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City Profile: Detroit Important Information About the City of Detroit, Michigan

“We hope for better things; it shall rise from the ashes.”

These words form the motto of the city of Detroit and truly encapsulate the tenacity of the people’s spirit. It’s a translation of the city’s motto in Latin – Speramus Meliora; Resurget Cineribus. Since the city’s foundation in 1701, Detroit has played a significant role in shaping the economy, culture and history of the nation. In spite of massive challenges throughout the years, the city has remained resilient and continues to reinvent itself for the new century.

Detroit is the largest city in Michigan State. It is located to the north of Windsor, Ontario and is the only major American city on the border of U.S. and Canada where one travels south to reach the neighboring country. At the same time, Detroit has four border crossings, and the busiest of these border crossing is the Ambassador Bridge that spans the Detroit River.

The city area measures 143 square kilometers or 370 square miles. Of this, land makes up 138.8 square miles or 359 square kilometers while water accounts for 4.2 square miles or 11 square kilometers of the city. The total urban size is a staggering 1,295 square miles or 3,350 square kilometers, while the metropolitan area swells to 3,913 square miles or 10,130 square kilometers. Part of the city sits on an elevation of 670 feet or 200 meters at the neighborhood at the University District while its lowest point is around 579 feet or 176 meters near the river, around the Grosse Pointe communities in the northeast side of the city.

Detroit is synonymous with the American auto industry, earning the city the moniker “Motor City” and has been one of the leaders of industry in the country. The city ranks as one of the country’s largest metropolitan cities in the last century. In 2007, the city of Detroit earned the city the eleventh spot among the most populated cities in America, despite the fact that the recent decade has seen a shift in the city’s population.

The city of Detroit falls under Wayne County and it also serves as the county seat of Wayne. As of 2010, Detroit ranked as the 18th most populated city in the country, with a city population of 713,777 people. The Metro Detroit area has a population of almost 4.3 million residents covering six counties under the Metropolitan Statistical Area. The combined Detroit-Windsor area has a population of 5.7 million residents and covers ten counties.

Given the size of the city and the number of residents within the city limits, its population density is close to 5,000 residents per square mile or 1,929 people per square kilometer. The urban density is at 2,984 individuals per square mile or 1,153 residents per square kilometer, while the metropolitan population density is at 1,098 persons for each square mile or 424 individuals per square kilometer.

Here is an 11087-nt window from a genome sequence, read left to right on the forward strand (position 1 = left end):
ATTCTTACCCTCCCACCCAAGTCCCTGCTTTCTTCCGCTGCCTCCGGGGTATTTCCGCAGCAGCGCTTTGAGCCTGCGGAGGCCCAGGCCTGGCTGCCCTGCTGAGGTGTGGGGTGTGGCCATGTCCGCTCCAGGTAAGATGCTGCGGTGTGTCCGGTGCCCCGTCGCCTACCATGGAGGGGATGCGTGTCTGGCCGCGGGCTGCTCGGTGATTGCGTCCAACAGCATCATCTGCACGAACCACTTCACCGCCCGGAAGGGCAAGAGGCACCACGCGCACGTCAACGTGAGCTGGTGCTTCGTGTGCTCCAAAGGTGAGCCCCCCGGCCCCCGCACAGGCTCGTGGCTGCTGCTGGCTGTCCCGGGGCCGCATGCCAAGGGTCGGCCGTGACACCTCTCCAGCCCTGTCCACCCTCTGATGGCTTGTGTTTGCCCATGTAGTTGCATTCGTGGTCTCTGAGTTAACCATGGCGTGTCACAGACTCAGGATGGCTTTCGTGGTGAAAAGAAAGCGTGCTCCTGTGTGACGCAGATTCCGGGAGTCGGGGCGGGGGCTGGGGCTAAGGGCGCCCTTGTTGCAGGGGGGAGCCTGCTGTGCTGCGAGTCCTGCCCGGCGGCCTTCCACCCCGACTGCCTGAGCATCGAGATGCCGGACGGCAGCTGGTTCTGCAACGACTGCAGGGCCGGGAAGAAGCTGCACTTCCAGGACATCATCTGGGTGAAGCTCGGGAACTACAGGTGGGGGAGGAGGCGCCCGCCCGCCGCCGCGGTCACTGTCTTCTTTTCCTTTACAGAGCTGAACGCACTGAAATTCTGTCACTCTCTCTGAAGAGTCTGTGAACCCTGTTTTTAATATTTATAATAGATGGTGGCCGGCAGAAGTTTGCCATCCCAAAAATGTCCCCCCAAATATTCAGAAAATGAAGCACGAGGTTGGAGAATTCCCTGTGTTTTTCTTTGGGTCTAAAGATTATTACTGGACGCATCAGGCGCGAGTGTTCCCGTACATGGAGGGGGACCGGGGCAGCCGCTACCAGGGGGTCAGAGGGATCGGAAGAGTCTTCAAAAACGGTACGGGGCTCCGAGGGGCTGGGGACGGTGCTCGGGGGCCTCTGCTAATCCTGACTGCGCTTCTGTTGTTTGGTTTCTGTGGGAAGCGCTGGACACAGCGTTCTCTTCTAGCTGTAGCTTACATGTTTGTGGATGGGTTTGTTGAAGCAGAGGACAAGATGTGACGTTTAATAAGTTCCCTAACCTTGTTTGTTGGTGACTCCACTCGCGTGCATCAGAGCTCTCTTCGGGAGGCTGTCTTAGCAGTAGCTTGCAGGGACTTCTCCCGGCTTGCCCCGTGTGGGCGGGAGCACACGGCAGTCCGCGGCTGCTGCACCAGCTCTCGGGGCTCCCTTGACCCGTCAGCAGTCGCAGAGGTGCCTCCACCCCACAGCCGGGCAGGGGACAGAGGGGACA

Metro Detroit is not only a populous city; it is also a diversified one as well. In fact, the city has an emerging Hispanic population. In the last decade and a half, the city’s Hispanic residents have doubled in size. At the same time, the median income of the city’s Hispanics went up, increasing their spending power to more than $2 billion. Although English has always been the primary language in Detroit, Spanish has also become a commonly spoken language in the city, due largely to the growing Hispanic population. This means that there is a growing demand for documents, items and other information in Spanish. For those doing business in Detroit, using the services of a professional language translation service provider may be useful.

“Your Spanish Translation can help you or your business become acclimated to the diverse community of Detroit . We can provide you professionally-trained Spanish interpreters and have all documents translated accurately into Spanish or any language you want by our professional Spanish translators. Click here for more information.

Detroit is served by three airports, the largest being the Detroit Metropolitan Wayne County Airport. This is also the main hub used by Delta Air Lines. It is likewise the secondary hub for Spirit Airlines. Willow Run Airport and Coleman A. Young Municipal Airport are the other two airports of the metropolitan area. Nearby is Bishop International Airport, which is located in Flint, Michigan. At the same time, there are four heliports in the city, three of which belong to hospitals, while one is for a news channel. The city is also served by Amtrak with the station located on Baltimore Avenue. To link Detroit to the rest of America, there are four interstate freeways that pass through the city: I-75, I-96, I-94 and I-275.

Law-breaking is a major concern in the city of Detroit, with a crime index of 879.2 in 2010, compared to the national average of 319.1. It ranked second on the list of 100 least-safe cities in the country. Although this may seem alarming, the rate of law-breaking has been steadily going down since 2006. Thefts, auto thefts, burglaries and assaults are the most commonly reported unlawful offenses in the city. Fortunately, the city has more than 3,200 full time law enforcement employees to ensure the resident’s safety. At the same time, there are close to 2,900 full time police officers or 3.21 officers per 1,000 residents, compared to the state average of only 1.88 officers per 1,000 residents.